Saving Your Communities in Divorce

In a previous post I discussed that while there is loss in a divorce, many of the best things in your life can be saved in divorce if it is handled well. One of the most common, but unnecessary, losses that I see resulting from divorce is the loss of community.  Communities can be many things, church communities, neighborhood communities, co-worker communities, extended family communities, social group communities, etc… These communities serve one of our most fundamental needs, the need to belong.  As a result, they are crucial to our well being. Therefore, the loss of these communities can sometimes be the hardest losses to endure in divorce.  The good news is that losing these communities is almost always unnecessary. Sometimes a community is highly judgmental of divorcing couples, or one of the spouses in particular, and the community chooses to end a relationship on its own.  There is very little that a person can do about that. After all, we can only control our own behavior, not others’ reactions to our behavior. But, frequently these communities are lost due to the perceived level of conflict between the spouses and the group member’s discomfort with that conflict.  People often feel like they have to “choose sides” because they don’t think that they can manage a relationship with both spouses due to the conflict.  The discomfort of being around seething or embittered former spouses who are insulting each other or making ugly comments cause people to just avoid one or both spouses. While we as people who make up these communities can stand to find ways to be more comfortable with conflict, the reality is that saving your communities in divorce is largely up to the spouses. The best way that I know to save these community ties is to reduce the animosity and emotional behaviors in divorce.  While no process can eliminate all of the difficult emotions and social awkwardness of divorce, some divorce processes are designed to manage and reduce these dynamics while others either intentionally or unintentionally increase the animosity. The less conflict and anger you and your spouse display the less discomfort your social communities will experience around you.  And the more comfortable these communities are around you and your spouse, the less likely you are to lose these communities and the relationships that mean so much in your life and even the lives of your children. While no divorce process is perfect, give some thought to how important your communities are to you and your family and how you can preserve them as you move through your divorce.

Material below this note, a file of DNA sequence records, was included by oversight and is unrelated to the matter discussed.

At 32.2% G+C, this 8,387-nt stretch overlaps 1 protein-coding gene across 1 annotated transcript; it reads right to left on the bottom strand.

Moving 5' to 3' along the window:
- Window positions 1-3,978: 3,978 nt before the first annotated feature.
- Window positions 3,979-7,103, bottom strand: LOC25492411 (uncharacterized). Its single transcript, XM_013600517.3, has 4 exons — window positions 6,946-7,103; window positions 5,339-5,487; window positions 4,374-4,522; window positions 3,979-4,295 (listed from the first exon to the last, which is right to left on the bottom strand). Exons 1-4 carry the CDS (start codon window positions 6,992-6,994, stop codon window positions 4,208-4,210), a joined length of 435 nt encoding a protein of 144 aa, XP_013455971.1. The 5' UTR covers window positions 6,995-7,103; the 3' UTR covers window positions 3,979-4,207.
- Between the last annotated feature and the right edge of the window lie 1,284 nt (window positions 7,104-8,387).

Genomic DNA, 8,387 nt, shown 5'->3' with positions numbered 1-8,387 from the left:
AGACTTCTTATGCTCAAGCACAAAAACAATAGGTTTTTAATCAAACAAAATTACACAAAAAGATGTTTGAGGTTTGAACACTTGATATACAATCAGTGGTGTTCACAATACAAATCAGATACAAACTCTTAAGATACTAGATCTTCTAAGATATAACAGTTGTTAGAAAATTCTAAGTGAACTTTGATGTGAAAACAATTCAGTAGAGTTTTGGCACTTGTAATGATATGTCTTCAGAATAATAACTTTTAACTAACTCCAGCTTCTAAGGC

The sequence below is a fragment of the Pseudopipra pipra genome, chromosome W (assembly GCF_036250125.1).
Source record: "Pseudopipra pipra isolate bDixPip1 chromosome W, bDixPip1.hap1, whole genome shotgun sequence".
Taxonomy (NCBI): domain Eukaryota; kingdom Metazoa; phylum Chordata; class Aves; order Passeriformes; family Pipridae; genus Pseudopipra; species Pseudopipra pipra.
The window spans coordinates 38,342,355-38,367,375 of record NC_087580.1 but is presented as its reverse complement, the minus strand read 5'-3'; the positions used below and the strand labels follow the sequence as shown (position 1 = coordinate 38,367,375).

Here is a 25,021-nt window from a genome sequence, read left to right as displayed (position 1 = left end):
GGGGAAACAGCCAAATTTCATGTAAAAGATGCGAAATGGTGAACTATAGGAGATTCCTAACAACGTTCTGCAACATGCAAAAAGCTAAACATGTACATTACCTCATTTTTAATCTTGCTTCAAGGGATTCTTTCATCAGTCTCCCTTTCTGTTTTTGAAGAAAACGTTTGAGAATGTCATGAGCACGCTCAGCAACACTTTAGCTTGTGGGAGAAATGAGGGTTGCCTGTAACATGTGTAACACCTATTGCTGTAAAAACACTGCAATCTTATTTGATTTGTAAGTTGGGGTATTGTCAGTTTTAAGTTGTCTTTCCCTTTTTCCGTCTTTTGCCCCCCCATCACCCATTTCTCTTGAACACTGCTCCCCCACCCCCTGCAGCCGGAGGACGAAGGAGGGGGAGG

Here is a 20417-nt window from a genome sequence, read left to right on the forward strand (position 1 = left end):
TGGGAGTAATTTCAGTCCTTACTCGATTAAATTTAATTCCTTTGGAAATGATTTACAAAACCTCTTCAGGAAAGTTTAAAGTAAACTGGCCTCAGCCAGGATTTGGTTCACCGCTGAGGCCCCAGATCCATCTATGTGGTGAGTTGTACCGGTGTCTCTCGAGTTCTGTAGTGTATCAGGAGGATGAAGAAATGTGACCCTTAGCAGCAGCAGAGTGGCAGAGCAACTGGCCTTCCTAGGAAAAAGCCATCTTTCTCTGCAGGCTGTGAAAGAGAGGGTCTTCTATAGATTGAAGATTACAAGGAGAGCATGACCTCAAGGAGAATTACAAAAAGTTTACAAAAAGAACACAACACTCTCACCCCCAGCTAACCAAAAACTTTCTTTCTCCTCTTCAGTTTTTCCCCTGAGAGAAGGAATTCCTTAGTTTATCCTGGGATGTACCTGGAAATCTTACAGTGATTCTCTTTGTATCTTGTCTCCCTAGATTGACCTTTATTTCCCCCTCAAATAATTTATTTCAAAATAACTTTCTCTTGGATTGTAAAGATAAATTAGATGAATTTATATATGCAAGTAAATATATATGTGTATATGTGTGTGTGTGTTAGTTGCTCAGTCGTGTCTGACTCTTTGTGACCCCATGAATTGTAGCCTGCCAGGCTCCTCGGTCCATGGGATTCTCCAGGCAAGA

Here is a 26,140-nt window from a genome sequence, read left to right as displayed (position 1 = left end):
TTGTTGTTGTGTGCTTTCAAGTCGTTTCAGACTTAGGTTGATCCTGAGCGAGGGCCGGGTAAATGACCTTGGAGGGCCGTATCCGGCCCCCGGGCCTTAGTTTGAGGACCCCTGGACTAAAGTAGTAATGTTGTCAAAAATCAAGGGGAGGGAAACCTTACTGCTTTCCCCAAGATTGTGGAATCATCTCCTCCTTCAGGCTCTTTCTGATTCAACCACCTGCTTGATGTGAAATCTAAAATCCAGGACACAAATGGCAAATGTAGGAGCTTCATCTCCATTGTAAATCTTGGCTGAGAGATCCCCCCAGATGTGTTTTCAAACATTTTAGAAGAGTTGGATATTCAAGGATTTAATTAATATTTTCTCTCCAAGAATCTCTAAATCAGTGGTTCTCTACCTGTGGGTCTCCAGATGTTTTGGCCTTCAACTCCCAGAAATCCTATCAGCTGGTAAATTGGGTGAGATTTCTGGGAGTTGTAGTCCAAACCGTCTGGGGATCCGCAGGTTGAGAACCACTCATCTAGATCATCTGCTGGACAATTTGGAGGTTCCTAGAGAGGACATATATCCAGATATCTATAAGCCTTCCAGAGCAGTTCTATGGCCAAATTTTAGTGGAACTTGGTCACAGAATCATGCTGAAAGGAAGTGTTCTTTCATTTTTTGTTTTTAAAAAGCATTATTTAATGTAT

Want to Be Happy After Your Divorce? Learn How to Communicate with Your Ex!